Wheat is a particularly important source of nutrition globally. It provides 20 % of calories and protein for 3.4 billion people. However, climate change is impacting the production and supply demand of this key food commodity. Supported in part by the EU-funded RECEIPT project, a new study reveals that climate change is expected to considerably change wheat’s yield and price in the future. This is projected to occur even if we meet the Paris Agreement targets and stay below 2 °C of warming. The findings were published in the journal ‘One Earth’.
Global food security at risk
Wheat yield could rise more in high-latitude countries than in low-latitude ones. This will lead to uneven prices, exacerbating further inequalities between wheat farming in developed countries and in developing countries. The researchers developed a climate-wheat-economic ensemble modelling approach to study the effects of climate mean conditions and extreme events on wheat yields, price and the global supply chain. Using this enhanced model system, they assessed the impact of 2 °C global warming on the global wheat supply and demand chain. “We know from previous research that extreme events do not necessarily respond in the same way as the mean conditions, and because these extreme events are the most impactful on societies, this is an important step forward,” explains co-author Dr Karin van der Wiel, a climate scientist at project partner Royal Netherlands Meteorological Institute, in a news release posted on ‘EurekAlert!’ The model predicts that yield will increase in higher latitude areas such as the majority of northern Europe. In lower latitude regions such as countries in Africa, wheat yields will drop by over 15 %. For consumers, the average global wheat price will go up by 1.8 %. Mean prices will increase in several European countries. “Trade liberalization policy under 2° warming could stabilize or even increase farmers’ income in wheat-exporting countries but would reduce income for farmers in wheat importing countries,” states lead author Tianyi Zhang, an agro-meteorologist at the Chinese Academy of Sciences in Beijing. “This may create new economic inequality between farmers in wheat -exporting and -importing countries.”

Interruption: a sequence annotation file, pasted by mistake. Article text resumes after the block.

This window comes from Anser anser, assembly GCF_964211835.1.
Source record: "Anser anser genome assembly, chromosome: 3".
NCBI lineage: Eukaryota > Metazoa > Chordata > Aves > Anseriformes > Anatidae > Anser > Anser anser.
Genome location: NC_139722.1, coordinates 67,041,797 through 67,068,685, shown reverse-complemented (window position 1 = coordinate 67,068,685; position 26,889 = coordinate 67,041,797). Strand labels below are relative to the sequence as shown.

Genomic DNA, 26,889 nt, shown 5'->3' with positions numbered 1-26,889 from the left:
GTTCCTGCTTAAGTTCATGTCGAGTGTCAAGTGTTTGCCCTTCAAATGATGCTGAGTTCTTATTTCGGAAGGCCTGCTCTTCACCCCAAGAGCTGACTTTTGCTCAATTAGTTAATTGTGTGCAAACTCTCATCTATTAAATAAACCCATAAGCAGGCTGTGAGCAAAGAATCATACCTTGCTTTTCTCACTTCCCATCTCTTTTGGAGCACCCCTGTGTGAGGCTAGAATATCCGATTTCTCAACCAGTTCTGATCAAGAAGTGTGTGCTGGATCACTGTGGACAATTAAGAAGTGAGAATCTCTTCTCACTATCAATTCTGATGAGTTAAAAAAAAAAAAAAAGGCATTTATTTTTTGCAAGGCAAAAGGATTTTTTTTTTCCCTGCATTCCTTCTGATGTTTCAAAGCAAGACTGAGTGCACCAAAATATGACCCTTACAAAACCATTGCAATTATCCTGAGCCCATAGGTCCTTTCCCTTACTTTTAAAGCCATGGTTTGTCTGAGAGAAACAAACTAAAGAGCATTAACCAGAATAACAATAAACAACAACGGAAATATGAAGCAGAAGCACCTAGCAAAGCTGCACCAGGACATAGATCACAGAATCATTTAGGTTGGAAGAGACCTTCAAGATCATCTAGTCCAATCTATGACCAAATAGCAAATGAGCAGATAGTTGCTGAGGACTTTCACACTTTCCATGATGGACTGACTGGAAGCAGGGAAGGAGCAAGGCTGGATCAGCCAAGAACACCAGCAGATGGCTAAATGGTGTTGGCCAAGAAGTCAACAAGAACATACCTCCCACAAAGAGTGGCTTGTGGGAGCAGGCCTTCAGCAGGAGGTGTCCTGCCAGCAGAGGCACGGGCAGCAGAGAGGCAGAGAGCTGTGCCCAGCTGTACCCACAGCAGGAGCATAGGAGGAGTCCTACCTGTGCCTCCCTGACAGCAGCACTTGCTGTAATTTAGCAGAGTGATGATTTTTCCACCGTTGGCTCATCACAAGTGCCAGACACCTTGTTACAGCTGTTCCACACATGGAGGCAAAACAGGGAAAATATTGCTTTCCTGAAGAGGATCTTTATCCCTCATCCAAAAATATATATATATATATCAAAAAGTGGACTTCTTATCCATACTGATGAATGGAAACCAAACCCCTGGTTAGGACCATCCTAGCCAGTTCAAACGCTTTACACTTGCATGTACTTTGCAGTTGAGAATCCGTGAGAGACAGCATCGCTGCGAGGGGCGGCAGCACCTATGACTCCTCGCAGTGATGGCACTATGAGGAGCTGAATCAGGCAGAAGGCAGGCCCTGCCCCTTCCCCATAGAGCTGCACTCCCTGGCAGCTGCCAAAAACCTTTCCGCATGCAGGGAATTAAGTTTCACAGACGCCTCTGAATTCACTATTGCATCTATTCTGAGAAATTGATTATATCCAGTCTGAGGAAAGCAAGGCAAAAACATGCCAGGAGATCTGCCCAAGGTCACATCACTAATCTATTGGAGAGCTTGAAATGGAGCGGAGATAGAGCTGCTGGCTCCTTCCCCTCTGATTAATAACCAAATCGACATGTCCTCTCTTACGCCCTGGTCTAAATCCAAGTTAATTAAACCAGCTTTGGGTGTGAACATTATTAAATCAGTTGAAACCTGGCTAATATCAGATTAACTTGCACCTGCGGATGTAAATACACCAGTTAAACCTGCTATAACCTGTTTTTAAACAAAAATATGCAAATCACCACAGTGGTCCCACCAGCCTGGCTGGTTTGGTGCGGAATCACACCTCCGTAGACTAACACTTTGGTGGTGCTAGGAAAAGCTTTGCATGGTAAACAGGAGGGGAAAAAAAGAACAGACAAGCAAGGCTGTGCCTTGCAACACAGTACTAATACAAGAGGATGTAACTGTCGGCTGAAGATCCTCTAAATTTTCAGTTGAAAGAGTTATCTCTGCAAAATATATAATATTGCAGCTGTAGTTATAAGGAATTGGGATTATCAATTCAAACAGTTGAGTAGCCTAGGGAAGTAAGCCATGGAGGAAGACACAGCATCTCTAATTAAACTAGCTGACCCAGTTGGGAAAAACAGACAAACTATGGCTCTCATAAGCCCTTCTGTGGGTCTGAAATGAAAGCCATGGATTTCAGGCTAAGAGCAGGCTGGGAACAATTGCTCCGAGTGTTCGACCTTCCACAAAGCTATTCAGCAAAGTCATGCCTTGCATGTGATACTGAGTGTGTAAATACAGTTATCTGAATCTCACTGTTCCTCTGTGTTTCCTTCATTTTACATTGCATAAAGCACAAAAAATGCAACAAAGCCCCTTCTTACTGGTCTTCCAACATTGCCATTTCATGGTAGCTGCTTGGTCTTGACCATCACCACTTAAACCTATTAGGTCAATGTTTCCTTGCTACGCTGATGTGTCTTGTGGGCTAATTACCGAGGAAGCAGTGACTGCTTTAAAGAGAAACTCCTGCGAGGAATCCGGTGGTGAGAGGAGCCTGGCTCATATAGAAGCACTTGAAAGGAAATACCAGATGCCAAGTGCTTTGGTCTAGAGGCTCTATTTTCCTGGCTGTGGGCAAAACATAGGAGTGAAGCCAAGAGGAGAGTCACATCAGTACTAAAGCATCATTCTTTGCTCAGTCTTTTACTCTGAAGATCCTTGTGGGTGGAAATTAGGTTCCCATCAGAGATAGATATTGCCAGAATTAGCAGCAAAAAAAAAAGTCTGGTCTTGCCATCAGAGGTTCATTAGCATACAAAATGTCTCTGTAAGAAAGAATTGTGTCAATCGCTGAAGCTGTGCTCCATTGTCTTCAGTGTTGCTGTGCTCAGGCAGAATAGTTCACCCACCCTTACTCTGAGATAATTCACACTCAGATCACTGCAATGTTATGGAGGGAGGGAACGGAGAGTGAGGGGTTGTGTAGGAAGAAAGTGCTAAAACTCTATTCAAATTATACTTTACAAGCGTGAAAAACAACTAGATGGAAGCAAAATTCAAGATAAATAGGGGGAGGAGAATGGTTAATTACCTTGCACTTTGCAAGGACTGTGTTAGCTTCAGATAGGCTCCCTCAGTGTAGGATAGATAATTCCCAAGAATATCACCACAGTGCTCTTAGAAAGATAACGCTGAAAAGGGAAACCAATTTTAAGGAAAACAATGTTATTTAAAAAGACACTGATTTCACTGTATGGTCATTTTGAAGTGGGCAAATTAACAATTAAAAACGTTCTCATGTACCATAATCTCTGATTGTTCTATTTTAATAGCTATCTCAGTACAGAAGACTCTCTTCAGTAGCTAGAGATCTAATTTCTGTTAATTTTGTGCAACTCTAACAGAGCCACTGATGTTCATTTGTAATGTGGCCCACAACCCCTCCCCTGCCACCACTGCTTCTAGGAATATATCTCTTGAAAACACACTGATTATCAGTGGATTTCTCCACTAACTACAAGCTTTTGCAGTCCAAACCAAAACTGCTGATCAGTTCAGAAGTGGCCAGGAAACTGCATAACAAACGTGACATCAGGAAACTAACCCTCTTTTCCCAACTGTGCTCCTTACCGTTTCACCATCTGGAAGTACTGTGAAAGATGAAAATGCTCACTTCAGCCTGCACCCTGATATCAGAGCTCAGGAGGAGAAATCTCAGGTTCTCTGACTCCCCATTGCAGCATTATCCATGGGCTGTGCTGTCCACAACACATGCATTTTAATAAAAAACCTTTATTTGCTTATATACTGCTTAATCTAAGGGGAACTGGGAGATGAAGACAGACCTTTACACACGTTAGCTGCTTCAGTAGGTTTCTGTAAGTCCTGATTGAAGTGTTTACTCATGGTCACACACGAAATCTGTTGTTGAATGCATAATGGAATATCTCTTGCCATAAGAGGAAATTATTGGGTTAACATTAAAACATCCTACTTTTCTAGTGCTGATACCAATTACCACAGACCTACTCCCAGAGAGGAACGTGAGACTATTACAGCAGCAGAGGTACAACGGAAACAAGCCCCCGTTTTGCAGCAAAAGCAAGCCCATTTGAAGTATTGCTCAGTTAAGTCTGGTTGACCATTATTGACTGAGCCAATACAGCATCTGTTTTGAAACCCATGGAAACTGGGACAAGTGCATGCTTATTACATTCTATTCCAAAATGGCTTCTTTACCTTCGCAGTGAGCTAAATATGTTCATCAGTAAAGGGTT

Taking action all together
Zhang hopes the forecasts about wheat prices and instability will encourage decision-makers to take the lead around the world. “Helping improve the grain food self-supplies in developing countries is crucial for global food security,” he concludes. “This is worthy of discussion between countries in future international agricultural collaboration policy.” RECEIPT (REmote Climate Effects and their Impact on European sustainability, Policy and Trade) seeks to provide quantitative information on the European risks from remote climatic events. To do so, it is mapping links between European socioeconomic activities and remote climatic hazards. The project ends in August 2023. For more information, please see: RECEIPT project website
RECEIPT, food, climate change, wheat, extreme event, warming, farmer